He went to talk to the bank about the business account and told them about the business. They said they didn't think there was any issue with mining, so they would run it through their auditors and and would get back to us soon with account details. Instead of the account details, Chris received the following letter, which speaks for itself:


A letter like this probably causes many readers to suspect that we engaged in some sort of activity with entities who would be thought of as questionable or risky. Therefore, I thought it would be enlightening to provide an account statement confirming the highly illegal activity in which Chris was engaged:


The lesson, apparently, is that if you ever want to pay your taxes, don't use PNC.

As you can see, we were fortunate to get the next month's money out before it was frozen, as again that would lead to catastrophic penalties from the IRS and the state for missing income and payroll and wage and unemployment and all the other different agencies that need to be paid every month. If you do business with PNC and own cryptocurrencies, there are many banks in the world. I strongly recommend you use one of the others.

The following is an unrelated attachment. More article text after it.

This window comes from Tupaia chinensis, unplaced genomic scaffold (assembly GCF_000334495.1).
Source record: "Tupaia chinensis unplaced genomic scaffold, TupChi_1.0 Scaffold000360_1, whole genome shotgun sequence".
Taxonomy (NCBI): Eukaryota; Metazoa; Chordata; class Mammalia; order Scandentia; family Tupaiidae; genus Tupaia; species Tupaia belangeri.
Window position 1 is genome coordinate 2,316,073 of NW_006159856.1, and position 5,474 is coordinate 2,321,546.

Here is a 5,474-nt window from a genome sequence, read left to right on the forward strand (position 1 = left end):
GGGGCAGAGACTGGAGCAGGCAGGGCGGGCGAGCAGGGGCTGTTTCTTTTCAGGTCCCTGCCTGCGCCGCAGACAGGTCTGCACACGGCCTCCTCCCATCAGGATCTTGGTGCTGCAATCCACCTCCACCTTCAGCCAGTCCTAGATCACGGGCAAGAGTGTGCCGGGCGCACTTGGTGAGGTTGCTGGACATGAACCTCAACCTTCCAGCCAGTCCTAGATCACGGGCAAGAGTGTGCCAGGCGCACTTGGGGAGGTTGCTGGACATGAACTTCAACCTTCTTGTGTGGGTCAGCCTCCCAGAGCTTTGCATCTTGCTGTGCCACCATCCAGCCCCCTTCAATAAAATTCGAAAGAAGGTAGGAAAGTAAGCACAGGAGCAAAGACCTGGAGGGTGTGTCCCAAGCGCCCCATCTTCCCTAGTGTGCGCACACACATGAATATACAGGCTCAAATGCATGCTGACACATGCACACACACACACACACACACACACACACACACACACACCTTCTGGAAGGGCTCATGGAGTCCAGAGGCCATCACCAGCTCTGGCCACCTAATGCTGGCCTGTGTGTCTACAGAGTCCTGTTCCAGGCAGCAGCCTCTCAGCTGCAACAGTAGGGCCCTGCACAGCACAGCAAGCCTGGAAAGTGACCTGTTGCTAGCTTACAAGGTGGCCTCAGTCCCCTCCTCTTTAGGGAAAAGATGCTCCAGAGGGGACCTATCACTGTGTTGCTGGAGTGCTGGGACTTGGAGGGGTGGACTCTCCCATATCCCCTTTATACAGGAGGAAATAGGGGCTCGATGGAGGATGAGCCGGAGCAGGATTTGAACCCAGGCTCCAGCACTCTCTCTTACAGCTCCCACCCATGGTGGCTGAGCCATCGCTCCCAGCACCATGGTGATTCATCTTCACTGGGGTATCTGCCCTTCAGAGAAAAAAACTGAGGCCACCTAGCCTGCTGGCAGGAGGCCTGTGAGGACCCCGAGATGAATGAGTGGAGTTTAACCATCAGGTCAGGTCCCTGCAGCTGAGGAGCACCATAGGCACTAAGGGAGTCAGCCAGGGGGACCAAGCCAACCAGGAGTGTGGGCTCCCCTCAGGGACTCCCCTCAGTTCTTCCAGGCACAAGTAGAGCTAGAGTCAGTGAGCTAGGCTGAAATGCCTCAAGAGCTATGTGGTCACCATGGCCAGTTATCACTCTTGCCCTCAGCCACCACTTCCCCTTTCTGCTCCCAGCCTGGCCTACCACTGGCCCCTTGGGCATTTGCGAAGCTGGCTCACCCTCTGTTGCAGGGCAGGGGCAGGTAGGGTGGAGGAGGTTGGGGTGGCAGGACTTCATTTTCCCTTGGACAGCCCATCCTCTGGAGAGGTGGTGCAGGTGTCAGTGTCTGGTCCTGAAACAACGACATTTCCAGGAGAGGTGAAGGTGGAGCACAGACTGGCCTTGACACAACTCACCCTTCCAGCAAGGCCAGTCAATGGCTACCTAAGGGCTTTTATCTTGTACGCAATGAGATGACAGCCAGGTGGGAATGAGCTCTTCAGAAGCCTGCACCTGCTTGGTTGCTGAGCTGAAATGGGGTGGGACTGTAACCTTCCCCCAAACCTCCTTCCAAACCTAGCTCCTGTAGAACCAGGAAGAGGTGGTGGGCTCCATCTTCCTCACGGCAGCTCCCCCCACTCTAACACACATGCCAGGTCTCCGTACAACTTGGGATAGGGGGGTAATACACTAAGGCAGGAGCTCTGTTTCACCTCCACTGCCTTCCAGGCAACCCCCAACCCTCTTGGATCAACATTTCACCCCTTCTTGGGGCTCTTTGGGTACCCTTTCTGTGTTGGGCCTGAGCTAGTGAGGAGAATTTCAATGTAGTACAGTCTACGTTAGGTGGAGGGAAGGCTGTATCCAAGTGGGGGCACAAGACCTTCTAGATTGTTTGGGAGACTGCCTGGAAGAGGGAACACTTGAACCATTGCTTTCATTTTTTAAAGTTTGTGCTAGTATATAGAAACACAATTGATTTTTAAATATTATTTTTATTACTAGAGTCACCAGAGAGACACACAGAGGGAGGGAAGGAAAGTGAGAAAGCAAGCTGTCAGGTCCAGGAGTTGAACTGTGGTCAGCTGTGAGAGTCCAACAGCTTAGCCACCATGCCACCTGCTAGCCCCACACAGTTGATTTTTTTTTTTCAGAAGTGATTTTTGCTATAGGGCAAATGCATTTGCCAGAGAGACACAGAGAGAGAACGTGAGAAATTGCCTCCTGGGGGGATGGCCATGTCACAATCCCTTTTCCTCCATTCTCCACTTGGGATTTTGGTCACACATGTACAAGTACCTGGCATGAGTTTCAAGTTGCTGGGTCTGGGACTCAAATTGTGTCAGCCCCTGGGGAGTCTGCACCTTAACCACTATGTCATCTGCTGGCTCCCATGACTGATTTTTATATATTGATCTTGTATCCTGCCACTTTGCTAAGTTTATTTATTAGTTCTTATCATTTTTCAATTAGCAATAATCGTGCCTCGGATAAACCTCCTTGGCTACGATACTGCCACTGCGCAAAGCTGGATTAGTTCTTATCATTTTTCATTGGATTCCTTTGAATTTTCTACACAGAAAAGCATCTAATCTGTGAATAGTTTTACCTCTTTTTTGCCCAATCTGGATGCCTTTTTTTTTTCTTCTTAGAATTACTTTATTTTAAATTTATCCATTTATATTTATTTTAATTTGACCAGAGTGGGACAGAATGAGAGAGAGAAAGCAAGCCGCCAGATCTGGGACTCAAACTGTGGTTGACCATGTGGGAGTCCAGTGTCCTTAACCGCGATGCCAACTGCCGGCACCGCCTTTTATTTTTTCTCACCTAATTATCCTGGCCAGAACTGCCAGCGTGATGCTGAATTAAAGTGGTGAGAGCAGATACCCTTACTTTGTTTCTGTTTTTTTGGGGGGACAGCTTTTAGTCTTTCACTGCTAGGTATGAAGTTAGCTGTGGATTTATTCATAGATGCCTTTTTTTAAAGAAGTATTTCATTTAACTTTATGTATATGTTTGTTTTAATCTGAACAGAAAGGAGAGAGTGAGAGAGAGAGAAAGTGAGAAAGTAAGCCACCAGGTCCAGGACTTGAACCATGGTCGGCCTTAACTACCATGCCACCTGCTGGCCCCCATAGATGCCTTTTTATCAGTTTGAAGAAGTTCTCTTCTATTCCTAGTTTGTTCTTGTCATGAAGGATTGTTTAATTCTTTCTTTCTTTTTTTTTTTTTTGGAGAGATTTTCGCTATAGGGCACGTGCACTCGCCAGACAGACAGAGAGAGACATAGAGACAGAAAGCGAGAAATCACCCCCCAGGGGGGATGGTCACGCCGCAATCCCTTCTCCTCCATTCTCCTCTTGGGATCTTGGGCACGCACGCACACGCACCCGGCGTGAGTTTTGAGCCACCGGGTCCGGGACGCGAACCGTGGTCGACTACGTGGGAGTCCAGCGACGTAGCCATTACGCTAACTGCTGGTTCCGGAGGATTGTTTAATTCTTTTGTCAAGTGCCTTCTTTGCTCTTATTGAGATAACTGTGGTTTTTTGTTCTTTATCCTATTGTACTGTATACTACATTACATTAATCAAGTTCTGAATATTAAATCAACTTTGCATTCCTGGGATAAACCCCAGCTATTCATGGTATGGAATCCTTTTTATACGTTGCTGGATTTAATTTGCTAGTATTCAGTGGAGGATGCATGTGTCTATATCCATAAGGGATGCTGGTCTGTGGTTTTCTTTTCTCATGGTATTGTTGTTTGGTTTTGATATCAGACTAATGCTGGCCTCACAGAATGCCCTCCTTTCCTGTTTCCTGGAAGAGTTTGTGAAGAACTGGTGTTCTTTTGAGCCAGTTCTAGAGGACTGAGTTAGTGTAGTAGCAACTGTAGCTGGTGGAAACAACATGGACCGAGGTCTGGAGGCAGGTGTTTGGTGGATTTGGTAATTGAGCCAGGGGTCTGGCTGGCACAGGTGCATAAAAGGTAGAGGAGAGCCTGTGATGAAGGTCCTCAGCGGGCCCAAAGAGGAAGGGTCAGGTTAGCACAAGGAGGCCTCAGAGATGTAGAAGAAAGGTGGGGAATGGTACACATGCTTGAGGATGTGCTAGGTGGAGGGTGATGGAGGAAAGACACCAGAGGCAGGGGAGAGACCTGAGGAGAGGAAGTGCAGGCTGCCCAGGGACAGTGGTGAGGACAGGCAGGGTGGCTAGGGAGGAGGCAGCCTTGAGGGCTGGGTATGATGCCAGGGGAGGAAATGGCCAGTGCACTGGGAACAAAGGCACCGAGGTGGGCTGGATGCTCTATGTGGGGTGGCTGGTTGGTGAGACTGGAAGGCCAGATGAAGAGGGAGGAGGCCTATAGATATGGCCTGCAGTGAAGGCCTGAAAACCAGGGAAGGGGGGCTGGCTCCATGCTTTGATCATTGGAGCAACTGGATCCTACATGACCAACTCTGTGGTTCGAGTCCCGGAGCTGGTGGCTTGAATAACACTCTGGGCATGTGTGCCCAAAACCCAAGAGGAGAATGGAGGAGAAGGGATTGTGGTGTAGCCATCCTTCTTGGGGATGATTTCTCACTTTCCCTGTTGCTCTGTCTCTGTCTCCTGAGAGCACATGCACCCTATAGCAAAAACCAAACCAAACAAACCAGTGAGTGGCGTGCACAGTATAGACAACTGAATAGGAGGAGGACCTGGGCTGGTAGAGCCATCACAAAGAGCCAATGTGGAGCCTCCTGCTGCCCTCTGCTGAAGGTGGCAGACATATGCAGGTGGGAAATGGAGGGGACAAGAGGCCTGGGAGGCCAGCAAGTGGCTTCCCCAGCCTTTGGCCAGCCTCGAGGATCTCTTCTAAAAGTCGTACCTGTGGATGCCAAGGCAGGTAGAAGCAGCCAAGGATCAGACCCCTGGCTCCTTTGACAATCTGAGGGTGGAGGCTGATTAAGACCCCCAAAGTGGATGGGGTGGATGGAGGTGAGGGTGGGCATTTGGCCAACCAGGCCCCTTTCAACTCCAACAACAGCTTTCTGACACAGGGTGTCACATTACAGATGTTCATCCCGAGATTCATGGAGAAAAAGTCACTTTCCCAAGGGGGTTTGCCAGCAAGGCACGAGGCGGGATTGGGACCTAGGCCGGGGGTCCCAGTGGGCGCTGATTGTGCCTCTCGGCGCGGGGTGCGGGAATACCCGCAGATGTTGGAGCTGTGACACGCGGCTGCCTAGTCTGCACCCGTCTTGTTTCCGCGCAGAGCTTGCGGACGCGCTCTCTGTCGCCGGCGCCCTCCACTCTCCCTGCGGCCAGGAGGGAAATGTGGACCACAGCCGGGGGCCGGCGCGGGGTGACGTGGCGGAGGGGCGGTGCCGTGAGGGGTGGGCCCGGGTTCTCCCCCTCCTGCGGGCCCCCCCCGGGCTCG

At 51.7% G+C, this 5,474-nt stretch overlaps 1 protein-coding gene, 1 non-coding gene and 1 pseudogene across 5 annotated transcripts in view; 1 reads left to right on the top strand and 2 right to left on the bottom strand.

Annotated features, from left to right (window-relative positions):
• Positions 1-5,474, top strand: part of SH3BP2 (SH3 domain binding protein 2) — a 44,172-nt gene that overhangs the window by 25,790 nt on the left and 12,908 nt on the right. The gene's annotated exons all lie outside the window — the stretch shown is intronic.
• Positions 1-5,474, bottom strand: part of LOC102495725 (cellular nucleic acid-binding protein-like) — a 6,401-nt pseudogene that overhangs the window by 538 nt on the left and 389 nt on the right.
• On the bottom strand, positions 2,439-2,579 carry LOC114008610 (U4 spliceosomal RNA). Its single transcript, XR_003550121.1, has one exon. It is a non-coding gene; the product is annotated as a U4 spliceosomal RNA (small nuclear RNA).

We then went to several banks and tried to get a new account. We debated whether to inform the banks that we mine cryptocurrencies, and decided that the best choice was to say so during our introduction, driving to every bank in State College until we found one willing to do business with us. Believe it or not, we actually did find one - the Penn State Federal Credit Union (https://www.pennstatefederal.com/). We were able to speak to the CEO, and although there was some initial skepticism, no limits were placed on the account. As I told her, we had a $33m business that couldn't obtain a business account, and fortunately that issue has finally been resolved (after a year of trying!) Anyone can open an account there after paying a $20 membership fee, and I highly recommend them even for personal accounts.